You might notice that he says nothing about their academic worthiness. Such is the case with most of the praises heaped on Isotta, and other female humanists like her: they are lauded for their virginity, singled out as remarkable among women, raised up as an emblem for their city or as spiritual sisters of the women of antiquity. They are made out to be symbols rather than active participants in the public discourse, prodigies with masculine souls rather than ordinary women who had taken advantage of the opportunity to learn. In a city where females were excluded from public life, the idea that any woman was capable of learning and contributing to high-minded discussions threatened the status quo.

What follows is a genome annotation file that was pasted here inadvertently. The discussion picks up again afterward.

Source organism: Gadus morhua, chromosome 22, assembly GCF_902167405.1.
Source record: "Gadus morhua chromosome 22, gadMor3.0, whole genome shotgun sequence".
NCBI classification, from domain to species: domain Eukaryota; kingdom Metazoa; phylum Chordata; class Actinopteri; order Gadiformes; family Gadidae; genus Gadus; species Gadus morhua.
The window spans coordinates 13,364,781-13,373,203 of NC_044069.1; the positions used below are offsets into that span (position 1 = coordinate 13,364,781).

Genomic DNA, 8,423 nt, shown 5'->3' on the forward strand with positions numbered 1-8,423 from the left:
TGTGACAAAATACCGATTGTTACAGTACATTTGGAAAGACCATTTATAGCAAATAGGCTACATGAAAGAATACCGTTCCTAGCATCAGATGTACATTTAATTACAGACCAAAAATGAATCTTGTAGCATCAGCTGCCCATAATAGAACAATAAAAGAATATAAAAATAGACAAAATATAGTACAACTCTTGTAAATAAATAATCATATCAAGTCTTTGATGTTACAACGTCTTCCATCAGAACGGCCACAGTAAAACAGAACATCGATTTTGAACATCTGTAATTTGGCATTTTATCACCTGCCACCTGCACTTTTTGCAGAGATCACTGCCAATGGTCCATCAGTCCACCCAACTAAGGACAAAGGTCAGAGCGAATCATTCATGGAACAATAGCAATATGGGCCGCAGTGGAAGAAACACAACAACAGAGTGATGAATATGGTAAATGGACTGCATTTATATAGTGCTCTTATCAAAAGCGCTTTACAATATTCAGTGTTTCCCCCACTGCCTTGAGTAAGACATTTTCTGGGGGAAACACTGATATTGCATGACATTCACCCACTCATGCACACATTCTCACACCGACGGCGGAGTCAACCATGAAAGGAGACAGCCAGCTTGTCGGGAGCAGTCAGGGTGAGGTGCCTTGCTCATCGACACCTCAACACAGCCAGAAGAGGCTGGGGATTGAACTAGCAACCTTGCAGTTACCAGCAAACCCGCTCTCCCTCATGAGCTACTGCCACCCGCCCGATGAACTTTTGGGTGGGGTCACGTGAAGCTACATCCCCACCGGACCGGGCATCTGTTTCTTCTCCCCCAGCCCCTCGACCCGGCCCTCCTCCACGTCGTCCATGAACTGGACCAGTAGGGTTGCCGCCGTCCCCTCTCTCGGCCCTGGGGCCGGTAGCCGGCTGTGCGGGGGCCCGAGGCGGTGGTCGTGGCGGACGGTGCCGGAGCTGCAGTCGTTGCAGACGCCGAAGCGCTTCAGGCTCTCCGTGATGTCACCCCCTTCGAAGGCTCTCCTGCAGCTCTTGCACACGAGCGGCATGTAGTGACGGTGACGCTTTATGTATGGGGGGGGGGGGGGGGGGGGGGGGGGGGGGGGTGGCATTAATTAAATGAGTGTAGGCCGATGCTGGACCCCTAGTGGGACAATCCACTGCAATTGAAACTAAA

In any case, Isotta was heartened to have attracted the attention of so distinguished a figure as Guarino, and so in 1437 she wrote to him directly. Guarino did not reply, leaving Isotta feeling angry and shamed. “You have treated me wretchedly,” she wrote, some months later, “and have shown as little consideration as if I had never been born. For I am ridiculed throughout the city, those of my own condition deride me. I am attached on all sides … Even if I am deserving of this outrage, it is unworthy of you to inflict it. What have I done to be thus despised by you, Guarino?” This time, he did write back, sending her a stinging response that dismissed her as an overemotional woman who lacked the manly virtue he had once believed she possessed.